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Has AIC (Diabetic lowered/got normal nos) totally gone after sleeve surgery ?



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Hi,

I'm new to this. I was recently diagonsed with Type2 diabetic and my A1C was 8 and now I'm on metamorphin 500mg once a day and my doc told me to take a blood preasure medicine, though my preasure was normal, but said that you need to coz preasure meds need to be taken when diabetic.

I would like to please know if anybody who has had the sleeve surgery, been able to totally be diabetic free and off meds. Has the A1C become normal and if so, how long would it be, before you see results. I am extremely worried, coz both my parents are diabetic and my parents have been insulin dependent for a few decades, so I dont know if it is genetic and will ever go away.

How long is it advisable to take time off work ? coz I dont have leave since I just started a new job. My job is not very hectic coz I have a desk job and do my work in the computer all day.

I do not have my surgery date yet and dont know what to expect, though this website has been extremely helpful to get more insight or knowledge into what to expect and what not to.

Any response, would be greatly appreciated!

Thanks!

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I found this article, which might be of some help:

http://www.sciencedaily.com/releases/2014/11/141106082038.htm

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Welcome to BP!! You'll find a lot of encouragement and information here.

As a diabetic, I was told to discontinue my Metformin (500 mg. 2x/day) prior to surgery, and have not gone back on it. Pre-surgery & on Metformin, my A1C maintained around 5.8 on average - managed with food, exercise, and Metformin. Post-surgery, my A1C as of mid-February was 5.7 - now managed with food & exercise only. Also, my blood pressure medication has been discontinued since just before surgery. We're keeping an eye on it because my diastolic pressure runs a little high due to me having diastolic dysfunction.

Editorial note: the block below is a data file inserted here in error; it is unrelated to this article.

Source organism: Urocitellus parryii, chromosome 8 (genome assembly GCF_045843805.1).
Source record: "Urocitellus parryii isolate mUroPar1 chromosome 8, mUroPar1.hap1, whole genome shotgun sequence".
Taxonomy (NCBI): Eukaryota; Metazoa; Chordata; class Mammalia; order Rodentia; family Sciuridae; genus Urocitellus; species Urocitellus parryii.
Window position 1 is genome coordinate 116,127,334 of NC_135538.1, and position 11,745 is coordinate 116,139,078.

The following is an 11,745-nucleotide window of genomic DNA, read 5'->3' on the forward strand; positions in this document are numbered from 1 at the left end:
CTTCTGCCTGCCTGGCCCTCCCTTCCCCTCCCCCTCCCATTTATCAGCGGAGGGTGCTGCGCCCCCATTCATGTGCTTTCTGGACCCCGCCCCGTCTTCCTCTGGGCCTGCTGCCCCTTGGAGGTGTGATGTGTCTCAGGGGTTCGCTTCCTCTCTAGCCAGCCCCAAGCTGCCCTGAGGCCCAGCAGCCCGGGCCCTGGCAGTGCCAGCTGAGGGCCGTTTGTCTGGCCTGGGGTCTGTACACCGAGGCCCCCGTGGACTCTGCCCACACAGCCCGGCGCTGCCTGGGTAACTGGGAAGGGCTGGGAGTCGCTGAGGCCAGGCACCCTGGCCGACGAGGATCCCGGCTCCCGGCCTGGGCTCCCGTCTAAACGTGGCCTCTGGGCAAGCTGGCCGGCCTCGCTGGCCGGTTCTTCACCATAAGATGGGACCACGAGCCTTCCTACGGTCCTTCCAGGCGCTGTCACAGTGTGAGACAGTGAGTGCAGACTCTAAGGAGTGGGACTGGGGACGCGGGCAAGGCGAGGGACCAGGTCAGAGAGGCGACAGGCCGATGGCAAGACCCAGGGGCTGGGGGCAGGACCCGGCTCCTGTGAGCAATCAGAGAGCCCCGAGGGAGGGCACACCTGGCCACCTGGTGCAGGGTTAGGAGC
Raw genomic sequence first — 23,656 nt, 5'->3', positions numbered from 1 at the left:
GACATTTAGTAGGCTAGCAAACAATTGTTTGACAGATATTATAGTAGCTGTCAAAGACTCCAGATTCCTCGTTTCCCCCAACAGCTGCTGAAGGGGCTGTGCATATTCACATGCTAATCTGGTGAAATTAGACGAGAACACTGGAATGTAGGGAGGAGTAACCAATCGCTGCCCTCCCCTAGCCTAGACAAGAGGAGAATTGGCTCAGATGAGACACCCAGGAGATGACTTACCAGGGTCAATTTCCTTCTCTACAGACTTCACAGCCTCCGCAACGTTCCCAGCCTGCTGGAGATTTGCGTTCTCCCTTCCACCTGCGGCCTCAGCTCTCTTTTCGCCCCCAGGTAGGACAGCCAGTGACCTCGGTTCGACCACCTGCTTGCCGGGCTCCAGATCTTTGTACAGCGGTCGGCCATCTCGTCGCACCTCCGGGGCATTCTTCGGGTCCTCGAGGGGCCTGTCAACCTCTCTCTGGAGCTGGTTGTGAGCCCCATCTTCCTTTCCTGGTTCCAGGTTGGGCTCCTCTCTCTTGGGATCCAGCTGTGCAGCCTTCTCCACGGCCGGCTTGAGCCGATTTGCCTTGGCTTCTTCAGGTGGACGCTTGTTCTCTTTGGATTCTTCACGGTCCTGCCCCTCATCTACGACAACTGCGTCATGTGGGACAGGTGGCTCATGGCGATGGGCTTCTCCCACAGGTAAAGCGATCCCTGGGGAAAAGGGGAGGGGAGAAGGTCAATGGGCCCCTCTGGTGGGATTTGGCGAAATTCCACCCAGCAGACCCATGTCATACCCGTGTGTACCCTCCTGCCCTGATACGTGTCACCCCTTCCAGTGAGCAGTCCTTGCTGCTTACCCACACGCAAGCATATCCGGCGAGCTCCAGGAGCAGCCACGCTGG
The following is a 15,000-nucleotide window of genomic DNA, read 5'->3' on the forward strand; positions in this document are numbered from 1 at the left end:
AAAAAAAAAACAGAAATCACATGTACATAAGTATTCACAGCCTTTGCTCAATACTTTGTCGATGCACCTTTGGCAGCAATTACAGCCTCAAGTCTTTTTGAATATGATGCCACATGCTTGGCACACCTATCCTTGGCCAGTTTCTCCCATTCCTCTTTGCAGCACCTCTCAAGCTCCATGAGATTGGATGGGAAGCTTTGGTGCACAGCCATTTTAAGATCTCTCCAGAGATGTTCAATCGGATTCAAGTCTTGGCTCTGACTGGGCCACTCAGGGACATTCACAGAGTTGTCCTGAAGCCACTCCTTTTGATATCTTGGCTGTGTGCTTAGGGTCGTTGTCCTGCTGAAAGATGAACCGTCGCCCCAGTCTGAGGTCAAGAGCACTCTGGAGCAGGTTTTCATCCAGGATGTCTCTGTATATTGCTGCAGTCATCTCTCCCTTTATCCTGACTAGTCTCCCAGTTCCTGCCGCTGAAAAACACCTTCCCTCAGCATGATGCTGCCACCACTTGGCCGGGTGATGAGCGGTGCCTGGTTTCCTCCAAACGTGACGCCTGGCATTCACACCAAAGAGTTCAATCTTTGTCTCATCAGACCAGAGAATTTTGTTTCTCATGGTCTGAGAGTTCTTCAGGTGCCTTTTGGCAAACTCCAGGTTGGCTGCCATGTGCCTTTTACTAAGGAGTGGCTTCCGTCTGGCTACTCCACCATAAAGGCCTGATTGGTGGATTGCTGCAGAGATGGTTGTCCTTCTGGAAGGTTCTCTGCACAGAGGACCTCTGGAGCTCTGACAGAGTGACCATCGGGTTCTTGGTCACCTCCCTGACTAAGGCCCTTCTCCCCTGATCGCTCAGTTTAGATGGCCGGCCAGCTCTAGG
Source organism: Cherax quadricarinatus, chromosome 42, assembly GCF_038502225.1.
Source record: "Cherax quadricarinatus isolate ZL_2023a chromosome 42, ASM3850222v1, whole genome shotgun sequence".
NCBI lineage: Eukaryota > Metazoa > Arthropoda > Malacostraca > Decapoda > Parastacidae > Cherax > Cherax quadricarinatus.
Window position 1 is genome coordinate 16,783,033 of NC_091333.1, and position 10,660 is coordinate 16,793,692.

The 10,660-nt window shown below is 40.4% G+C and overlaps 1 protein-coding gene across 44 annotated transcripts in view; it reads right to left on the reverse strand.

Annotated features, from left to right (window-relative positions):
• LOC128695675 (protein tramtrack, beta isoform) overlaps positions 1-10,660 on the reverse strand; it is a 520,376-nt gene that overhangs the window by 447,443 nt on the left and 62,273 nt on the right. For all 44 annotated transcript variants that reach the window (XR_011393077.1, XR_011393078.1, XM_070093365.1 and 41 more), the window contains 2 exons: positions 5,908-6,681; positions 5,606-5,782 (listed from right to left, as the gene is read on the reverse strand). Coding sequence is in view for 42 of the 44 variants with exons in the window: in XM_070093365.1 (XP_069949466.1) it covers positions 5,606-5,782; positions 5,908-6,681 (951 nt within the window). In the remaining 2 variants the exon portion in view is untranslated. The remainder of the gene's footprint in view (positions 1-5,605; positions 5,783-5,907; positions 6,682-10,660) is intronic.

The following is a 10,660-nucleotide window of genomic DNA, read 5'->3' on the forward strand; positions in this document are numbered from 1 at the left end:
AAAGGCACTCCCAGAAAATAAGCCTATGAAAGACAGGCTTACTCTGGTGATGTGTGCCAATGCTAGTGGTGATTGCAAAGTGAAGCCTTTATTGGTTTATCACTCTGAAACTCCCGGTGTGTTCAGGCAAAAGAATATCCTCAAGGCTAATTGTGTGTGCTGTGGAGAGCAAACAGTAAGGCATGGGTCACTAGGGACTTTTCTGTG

Good luck on your journey!!

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Every person will have their different results, so I can't tell you yes or no. My own experience is this: diabetic on Victoza pre-surgery. Stopped meds prior to surgery once my fasting number went below 100 three times in a row. NEVER yet went back on them. I am diligent about my plan, and PLAN to stay in remission, but there is no guarantee. This was the number one reason why I had the surgery. The weight loss is a BONUS!

The numbers go down gradually after the surgery, so don't expect it to be gone immediately. And the A1C test covers months of cell activity, so if your test was, say 2 months BEFORE you started your pre-op diet and had your surgery and your post-op plan, it will include all of that in it. You will need to have it tested again after at least 3 months from your surgery date to read a correct test with just your post-op plan. That will be the true result of IF your diabetes is going into, and staying in, remission. You will need to always be tested, as well. Genetics plays a strong role in diabetes, but it is not the only contributing factor. Staying diligently on your post-op plan will be essential to get and stay diabetes-free, but again, there are no guarantees. Good luck to you!